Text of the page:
(1) Edge C_{i} that connects node v to node w in which the (1, 1)th symbol of v is exchanged with the (1, i)th symbol of v:
(2) Edge E that connects node v to node w in which the first row vector of v is interchanged with second row vector of v:
(3) Edge R that connect node v to node w in which the (1, 1)th symbol of v is swapped with the (2,1)th symbol of v:
Following these definitions, we can see that MS_{2,n} has (2n)! nodes and is a regular graph of degree n+1 (n ≥ 2) because it can generate a matrix with the number of permutations expressed by 2n distinct symbols. However, when n = 1, MS_{2,1} has degree 1 and it is a K_{2} graph consisting of two nodes because the conditions defined in Edge E (2) and Edge R (3) are the same. Fig. 2 shows an example of MS_{2,2}, in which the nodes are represented by 2×2 matrices [11]. The terms node and matrix are interchangeably used in this paper because a node is expressed by a matrix. The diameter of MS_{2,n} is 3.5n+2 or less and the broadcasting time is n^{2}+4n-4 [5].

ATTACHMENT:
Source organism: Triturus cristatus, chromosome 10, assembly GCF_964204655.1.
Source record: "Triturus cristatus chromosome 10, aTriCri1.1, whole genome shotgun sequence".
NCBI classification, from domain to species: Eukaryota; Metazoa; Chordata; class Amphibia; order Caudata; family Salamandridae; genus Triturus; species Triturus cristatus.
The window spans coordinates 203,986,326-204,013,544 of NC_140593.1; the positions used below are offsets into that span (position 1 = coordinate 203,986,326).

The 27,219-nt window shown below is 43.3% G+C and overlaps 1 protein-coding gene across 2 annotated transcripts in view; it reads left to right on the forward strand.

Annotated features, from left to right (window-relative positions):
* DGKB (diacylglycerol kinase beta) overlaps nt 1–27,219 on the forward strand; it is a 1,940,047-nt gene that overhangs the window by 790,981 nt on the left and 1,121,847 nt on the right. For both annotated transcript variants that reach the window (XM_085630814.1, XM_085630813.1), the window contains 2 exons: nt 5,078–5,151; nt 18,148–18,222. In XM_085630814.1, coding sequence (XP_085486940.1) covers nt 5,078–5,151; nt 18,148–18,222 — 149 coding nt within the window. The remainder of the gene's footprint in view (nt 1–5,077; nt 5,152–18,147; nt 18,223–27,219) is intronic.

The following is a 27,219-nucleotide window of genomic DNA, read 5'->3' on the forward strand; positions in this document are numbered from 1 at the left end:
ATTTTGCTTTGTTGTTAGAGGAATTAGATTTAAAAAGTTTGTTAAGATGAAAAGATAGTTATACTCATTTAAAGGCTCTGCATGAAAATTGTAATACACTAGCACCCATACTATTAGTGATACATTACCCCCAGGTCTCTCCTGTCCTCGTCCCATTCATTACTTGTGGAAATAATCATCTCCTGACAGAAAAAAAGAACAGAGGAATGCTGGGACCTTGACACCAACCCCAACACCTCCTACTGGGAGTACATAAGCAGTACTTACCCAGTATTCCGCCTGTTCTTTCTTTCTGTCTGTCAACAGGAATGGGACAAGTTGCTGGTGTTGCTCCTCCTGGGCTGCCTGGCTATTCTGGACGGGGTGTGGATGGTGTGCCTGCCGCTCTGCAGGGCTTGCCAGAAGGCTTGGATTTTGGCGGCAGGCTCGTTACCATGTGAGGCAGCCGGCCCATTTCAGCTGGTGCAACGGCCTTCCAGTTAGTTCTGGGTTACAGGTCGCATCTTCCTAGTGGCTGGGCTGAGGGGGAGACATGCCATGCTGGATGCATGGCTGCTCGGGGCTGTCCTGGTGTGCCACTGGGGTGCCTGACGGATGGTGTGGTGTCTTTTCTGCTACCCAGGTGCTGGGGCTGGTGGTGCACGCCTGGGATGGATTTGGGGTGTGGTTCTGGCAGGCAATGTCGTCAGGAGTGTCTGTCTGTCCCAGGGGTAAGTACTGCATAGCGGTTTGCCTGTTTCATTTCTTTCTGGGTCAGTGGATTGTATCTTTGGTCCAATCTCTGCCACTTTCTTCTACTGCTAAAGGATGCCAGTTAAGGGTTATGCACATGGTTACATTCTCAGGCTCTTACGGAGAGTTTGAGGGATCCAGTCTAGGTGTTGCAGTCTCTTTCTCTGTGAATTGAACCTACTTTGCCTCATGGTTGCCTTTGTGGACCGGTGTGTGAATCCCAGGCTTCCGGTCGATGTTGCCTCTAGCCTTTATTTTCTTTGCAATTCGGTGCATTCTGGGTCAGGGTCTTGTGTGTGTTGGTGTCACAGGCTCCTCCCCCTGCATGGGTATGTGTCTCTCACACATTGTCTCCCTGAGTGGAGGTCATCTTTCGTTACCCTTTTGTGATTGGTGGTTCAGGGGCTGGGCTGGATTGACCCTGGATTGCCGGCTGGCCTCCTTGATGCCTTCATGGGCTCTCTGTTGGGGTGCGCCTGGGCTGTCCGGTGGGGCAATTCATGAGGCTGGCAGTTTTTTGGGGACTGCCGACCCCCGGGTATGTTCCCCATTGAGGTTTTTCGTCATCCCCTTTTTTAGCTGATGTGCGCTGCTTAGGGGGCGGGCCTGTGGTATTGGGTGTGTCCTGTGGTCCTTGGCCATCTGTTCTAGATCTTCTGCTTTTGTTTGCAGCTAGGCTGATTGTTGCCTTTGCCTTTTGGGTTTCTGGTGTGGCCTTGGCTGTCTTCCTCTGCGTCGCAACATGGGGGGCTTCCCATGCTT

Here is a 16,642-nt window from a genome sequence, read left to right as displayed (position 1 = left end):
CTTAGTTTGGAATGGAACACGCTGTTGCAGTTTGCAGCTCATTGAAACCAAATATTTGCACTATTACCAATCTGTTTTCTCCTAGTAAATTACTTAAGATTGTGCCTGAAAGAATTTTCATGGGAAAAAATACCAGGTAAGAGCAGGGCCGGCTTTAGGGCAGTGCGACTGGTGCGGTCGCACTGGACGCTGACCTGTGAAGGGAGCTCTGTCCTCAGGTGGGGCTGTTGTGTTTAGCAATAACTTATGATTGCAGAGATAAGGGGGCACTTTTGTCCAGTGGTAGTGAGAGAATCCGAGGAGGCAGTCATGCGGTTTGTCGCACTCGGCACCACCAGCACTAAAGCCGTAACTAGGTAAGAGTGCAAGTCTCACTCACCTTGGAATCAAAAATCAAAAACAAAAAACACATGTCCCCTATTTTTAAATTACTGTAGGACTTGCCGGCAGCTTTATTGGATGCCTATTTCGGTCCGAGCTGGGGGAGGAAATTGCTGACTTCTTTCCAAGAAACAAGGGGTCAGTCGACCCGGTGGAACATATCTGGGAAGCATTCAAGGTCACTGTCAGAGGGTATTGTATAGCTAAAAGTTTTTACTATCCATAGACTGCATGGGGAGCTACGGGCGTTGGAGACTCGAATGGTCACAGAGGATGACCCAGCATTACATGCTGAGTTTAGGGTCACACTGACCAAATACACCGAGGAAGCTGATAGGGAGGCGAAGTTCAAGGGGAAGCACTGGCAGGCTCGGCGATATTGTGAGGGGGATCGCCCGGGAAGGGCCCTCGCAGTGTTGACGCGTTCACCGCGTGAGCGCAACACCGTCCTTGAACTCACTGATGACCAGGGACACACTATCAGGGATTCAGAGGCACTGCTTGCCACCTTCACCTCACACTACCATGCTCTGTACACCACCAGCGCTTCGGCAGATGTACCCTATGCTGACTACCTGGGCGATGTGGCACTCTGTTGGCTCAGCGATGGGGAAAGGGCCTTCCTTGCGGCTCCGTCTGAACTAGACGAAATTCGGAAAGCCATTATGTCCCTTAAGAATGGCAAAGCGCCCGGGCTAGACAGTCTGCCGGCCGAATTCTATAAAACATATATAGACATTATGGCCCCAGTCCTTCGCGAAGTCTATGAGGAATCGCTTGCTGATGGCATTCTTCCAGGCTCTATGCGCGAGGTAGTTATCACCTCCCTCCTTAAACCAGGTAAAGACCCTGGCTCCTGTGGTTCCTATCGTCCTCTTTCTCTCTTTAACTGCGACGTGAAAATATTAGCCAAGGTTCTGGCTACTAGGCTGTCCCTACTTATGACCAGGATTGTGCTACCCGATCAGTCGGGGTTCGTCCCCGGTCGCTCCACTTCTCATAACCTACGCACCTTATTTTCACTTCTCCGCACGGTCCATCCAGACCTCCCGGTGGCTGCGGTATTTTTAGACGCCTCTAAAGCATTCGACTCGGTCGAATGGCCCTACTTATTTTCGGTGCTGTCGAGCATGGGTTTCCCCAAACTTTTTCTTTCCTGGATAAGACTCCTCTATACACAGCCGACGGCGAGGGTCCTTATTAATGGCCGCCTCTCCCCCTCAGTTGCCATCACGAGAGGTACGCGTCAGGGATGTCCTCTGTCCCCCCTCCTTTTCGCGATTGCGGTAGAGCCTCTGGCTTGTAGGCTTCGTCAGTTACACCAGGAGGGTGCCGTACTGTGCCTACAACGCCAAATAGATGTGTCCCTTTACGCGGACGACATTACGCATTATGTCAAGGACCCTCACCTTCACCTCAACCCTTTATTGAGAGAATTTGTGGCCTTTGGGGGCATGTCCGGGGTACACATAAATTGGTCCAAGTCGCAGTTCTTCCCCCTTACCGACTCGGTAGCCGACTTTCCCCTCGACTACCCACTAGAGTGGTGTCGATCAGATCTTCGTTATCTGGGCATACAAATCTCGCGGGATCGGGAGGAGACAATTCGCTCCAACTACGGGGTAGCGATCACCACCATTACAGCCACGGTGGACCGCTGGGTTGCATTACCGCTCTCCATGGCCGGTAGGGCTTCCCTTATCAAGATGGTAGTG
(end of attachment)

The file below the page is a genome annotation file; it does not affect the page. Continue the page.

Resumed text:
An n-dimensional transposition graph T_{n} [2] is composed of n! nodes and n(n-1)n!/4 edges. The address of each node is represented as a permutation of n distinct symbols, and there exist an edge between two nodes v and w if and only if the corresponding permutation of the node w is obtained from that of v by exchanging the positions of any two arbitrary symbols from {1, 2, .., n} in v.
A transposition graph T_{n} is defined by the following formulas, where there are n distinct symbols <N> = {1, 2, .., n}, and a permutation of <N>, P = p_{1}p_{2}...p_{n}, p_{i} ∈ <N>.
The transposition graph T_{n} is a regular graph with n(n-1)/2 degree. It is also a node symmetry and bipartite graph. It has maximum fault tolerance because its diameter is n-1, fault diameter is n, and node connectivity is equal to the number of its degree n(n-1)/2 [2,8]. Fig. 3 shows a four-dimensional transposition graph T_{4}.